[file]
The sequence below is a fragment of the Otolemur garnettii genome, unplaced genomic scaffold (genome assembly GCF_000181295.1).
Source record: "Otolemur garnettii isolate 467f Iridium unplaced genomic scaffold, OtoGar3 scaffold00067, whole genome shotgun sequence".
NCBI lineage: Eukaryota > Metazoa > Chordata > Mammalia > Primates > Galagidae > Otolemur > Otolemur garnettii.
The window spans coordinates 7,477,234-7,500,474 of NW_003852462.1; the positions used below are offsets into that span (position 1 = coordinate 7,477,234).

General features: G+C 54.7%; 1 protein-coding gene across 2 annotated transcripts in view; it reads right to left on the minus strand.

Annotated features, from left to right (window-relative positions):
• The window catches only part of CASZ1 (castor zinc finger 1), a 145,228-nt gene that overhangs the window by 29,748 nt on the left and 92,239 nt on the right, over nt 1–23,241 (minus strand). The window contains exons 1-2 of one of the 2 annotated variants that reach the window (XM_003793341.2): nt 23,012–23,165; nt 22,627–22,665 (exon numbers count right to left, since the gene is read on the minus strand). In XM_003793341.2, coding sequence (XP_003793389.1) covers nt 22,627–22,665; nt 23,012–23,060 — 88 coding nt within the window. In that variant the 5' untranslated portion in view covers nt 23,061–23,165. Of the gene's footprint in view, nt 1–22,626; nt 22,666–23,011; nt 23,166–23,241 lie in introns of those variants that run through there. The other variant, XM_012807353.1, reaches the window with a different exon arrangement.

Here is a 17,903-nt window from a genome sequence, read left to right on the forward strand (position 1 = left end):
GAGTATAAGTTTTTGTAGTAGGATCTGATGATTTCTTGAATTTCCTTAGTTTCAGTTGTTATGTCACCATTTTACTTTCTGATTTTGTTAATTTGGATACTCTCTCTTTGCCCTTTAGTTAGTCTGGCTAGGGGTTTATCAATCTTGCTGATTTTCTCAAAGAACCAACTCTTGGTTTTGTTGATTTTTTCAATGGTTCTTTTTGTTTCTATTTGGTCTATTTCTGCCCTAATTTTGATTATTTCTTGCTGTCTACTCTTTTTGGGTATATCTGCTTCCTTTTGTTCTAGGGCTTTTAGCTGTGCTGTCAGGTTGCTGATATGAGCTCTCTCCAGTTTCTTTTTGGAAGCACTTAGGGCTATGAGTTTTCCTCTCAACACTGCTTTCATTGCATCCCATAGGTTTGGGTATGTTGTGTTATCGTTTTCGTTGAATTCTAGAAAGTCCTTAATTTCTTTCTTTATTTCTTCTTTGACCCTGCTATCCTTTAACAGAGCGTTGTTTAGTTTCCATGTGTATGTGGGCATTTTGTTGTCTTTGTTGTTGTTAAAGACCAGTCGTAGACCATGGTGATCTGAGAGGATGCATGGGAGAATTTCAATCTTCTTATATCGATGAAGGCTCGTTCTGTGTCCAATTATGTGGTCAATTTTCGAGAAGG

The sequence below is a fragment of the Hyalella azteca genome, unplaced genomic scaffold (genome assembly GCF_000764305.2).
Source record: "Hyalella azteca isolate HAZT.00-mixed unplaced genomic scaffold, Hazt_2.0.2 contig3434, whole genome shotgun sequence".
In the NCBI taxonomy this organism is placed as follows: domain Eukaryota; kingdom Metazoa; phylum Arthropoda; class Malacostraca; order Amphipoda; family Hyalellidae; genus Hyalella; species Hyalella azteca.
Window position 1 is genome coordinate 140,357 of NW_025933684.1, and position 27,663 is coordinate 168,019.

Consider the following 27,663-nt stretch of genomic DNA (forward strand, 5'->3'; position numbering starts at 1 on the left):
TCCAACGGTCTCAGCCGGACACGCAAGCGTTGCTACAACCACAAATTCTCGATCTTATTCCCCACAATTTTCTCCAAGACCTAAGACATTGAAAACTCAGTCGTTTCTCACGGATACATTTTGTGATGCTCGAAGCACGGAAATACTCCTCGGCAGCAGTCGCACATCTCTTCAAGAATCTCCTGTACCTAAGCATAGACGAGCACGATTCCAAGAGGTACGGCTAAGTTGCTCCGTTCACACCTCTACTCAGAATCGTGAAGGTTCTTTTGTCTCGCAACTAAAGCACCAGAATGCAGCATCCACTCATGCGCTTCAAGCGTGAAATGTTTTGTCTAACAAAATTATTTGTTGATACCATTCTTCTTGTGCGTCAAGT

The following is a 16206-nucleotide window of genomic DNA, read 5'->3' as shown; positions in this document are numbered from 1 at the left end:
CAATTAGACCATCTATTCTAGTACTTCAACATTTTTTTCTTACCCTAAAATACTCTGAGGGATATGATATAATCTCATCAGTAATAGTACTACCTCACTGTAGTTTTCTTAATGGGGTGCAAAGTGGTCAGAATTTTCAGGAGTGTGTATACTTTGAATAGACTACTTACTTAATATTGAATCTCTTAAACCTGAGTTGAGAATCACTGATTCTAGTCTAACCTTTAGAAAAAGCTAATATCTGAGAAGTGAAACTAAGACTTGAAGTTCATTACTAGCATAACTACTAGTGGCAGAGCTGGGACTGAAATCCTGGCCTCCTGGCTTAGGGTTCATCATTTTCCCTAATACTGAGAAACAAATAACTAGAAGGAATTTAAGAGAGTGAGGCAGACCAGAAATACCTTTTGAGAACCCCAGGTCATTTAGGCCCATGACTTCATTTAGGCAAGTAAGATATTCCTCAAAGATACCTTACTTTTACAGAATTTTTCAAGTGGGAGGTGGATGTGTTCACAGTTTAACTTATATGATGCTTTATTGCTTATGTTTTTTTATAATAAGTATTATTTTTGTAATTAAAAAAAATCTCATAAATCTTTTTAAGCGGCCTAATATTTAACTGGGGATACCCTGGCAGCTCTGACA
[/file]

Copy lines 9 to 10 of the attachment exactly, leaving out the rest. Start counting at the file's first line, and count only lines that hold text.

GAGTATAAGTTTTTGTAGTAGGATCTGATGATTTCTTGAATTTCCTTAGTTTCAGTTGTTATGTCACCATTTTACTTTCTGATTTTGTTAATTTGGATACTCTCTCTTTGCCCTTTAGTTAGTCTGGCTAGGGGTTTATCAATCTTGCTGATTTTCTCAAAGAACCAACTCTTGGTTTTGTTGATTTTTTCAATGGTTCTTTTTGTTTCTATTTGGTCTATTTCTGCCCTAATTTTGATTATTTCTTGCTGTCTACTCTTTTTGGGTATATCTGCTTCCTTTTGTTCTAGGGCTTTTAGCTGTGCTGTCAGGTTGCTGATATGAGCTCTCTCCAGTTTCTTTTTGGAAGCACTTAGGGCTATGAGTTTTCCTCTCAACACTGCTTTCATTGCATCCCATAGGTTTGGGTATGTTGTGTTATCGTTTTCGTTGAATTCTAGAAAGTCCTTAATTTCTTTCTTTATTTCTTCTTTGACCCTGCTATCCTTTAACAGAGCGTTGTTTAGTTTCCATGTGTATGTGGGCATTTTGTTGTCTTTGTTGTTGTTAAAGACCAGTCGTAGACCATGGTGATCTGAGAGGATGCATGGGAGAATTTCAATCTTCTTATATCGATGAAGGCTCGTTCTGTGTCCAATTATGTGGTCAATTTTCGAGAAGG

The sequence below is a fragment of the Hyalella azteca genome, unplaced genomic scaffold (genome assembly GCF_000764305.2).